Khoja-Gaukushon one of the most beautiful architectural ensembles in the center of Bukhara, included in the UNESCO World Heritage List. The ensemble received its name from its location: Gaukushon means "killing bulls" and before the complex construction there used to be a large trading square of Bukhara along with a slaughterhouse. The ensemble includes madrassas and a cathedral mosque with a high Hoja Kalon minaret, which is inferior in size only to Kalyan minaret.
The Madressa Gaukushon was built in 1570 under the rule of the Uzbek khan Abdullah Khan II and had a traditional yard layout. The trapezoidal form of the building is explained by its location on the fork of the streets. Buildings in the Gaukushoon Square were built with the money of Sheikh Hoja Said, known under the nickname "Khodja Kalon" ("great hoja"), which is reflected in the name of the mosque and the whole complex. In 1598, from the north of the madrasah, a Friday mosque, called the Hoja Mosque, was built. Khodja Kalon is buried in the family necropolis of the Djuibar Sheikhs in Chor Bakr.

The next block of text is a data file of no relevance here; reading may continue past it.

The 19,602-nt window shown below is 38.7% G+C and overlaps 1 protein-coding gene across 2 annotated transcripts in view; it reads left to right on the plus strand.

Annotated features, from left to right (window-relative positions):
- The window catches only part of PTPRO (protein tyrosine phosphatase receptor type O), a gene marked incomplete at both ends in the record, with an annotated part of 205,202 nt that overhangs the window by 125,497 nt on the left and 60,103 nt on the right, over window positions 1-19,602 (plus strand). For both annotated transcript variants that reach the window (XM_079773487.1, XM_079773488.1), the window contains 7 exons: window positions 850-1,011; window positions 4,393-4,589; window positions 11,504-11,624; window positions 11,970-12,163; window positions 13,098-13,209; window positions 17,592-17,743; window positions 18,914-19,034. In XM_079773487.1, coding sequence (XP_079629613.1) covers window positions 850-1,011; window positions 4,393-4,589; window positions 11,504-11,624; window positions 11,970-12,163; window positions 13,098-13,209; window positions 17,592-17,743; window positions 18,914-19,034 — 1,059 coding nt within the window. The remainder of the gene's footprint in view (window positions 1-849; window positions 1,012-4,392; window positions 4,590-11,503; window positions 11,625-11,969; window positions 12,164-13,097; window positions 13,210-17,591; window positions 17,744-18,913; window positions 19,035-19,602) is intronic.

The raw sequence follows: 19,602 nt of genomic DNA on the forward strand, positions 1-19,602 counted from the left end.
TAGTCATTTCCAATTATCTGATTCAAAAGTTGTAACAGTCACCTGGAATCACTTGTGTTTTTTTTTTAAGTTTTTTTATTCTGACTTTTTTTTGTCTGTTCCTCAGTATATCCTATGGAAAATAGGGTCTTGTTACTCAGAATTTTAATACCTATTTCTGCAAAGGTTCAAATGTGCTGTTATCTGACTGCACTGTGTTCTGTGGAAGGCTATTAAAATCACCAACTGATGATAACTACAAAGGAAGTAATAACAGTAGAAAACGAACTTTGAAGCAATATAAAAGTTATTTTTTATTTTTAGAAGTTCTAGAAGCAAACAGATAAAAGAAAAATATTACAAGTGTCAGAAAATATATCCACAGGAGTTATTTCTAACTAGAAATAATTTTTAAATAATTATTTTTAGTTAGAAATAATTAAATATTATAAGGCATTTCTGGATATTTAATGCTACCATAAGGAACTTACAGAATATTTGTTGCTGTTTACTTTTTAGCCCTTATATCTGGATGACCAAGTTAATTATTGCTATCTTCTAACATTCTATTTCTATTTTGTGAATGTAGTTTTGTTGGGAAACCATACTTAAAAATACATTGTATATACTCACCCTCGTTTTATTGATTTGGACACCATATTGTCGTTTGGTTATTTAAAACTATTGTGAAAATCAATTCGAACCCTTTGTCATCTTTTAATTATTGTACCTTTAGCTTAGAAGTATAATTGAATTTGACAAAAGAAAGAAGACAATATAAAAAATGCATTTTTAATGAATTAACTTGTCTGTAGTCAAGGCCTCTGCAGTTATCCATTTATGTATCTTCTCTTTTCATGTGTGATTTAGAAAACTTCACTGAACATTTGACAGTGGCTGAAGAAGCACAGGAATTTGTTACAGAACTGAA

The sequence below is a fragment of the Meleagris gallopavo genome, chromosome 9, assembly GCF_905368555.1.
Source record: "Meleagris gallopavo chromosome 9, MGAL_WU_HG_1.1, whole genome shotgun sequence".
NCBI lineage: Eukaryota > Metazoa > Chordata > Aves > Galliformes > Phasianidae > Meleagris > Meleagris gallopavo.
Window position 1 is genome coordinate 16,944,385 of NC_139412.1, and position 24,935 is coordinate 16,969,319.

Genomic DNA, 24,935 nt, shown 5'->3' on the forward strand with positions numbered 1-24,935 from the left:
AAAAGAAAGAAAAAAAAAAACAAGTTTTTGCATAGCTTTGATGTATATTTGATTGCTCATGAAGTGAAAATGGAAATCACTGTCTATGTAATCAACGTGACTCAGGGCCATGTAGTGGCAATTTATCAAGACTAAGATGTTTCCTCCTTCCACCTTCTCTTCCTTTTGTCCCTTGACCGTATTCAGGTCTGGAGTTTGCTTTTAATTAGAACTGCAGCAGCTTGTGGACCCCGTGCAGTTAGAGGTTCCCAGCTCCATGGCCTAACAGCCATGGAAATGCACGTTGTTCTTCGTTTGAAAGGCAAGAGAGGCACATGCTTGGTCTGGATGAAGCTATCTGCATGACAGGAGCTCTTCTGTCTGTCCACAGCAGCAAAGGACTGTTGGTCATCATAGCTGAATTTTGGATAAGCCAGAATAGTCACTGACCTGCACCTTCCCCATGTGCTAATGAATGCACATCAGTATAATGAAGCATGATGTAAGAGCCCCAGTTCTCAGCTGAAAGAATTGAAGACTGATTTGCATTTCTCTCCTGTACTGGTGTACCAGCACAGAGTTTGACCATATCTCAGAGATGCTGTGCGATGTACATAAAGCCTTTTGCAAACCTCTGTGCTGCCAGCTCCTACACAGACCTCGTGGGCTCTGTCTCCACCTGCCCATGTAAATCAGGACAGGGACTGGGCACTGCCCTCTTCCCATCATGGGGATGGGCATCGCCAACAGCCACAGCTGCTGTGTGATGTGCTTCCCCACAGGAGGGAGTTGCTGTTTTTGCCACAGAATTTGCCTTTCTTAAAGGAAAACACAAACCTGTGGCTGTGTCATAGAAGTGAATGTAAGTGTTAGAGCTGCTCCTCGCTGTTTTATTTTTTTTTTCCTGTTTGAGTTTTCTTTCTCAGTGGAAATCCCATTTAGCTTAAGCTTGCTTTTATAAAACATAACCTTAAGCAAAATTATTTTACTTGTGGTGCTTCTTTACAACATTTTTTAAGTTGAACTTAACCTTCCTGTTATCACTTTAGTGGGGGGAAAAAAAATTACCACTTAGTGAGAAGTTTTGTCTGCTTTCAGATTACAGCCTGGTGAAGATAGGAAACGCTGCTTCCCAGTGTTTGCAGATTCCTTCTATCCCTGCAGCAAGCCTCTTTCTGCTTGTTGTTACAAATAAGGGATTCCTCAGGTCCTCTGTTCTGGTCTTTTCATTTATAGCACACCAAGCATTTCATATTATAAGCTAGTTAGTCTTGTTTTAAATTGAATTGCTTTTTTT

Monuments that make up the Gaukushon Ensemble are built in typical of the XVI century technique - these are three-layer walls, mesh decorative arches, rude, bright majolica, tile mosaic. Each monument itself does not have a great artistic value. However, in aggregate, they create a surprisingly whole miniature city ensemble next to the noisy shopping mall.
In the interpretation of the architects of Bukhara, the concept of architecture is revealed in a peculiar way. In their opinion, the main place in architecture should be the organization of the interior - Ichkori. The next "interior" is the courtyard, the shape of which forms the facades of all buildings, green plantations and hauzes. It was precisely this inter-quarter "interior" that was formed in the center of Bukhara in the XIX century after erecting another madrassah opposite the Khoja mosque, as well as the buildings of the European architecture, in which a branch of the Russian State Bank was located. From the north, the "patio" was closed by residential houses.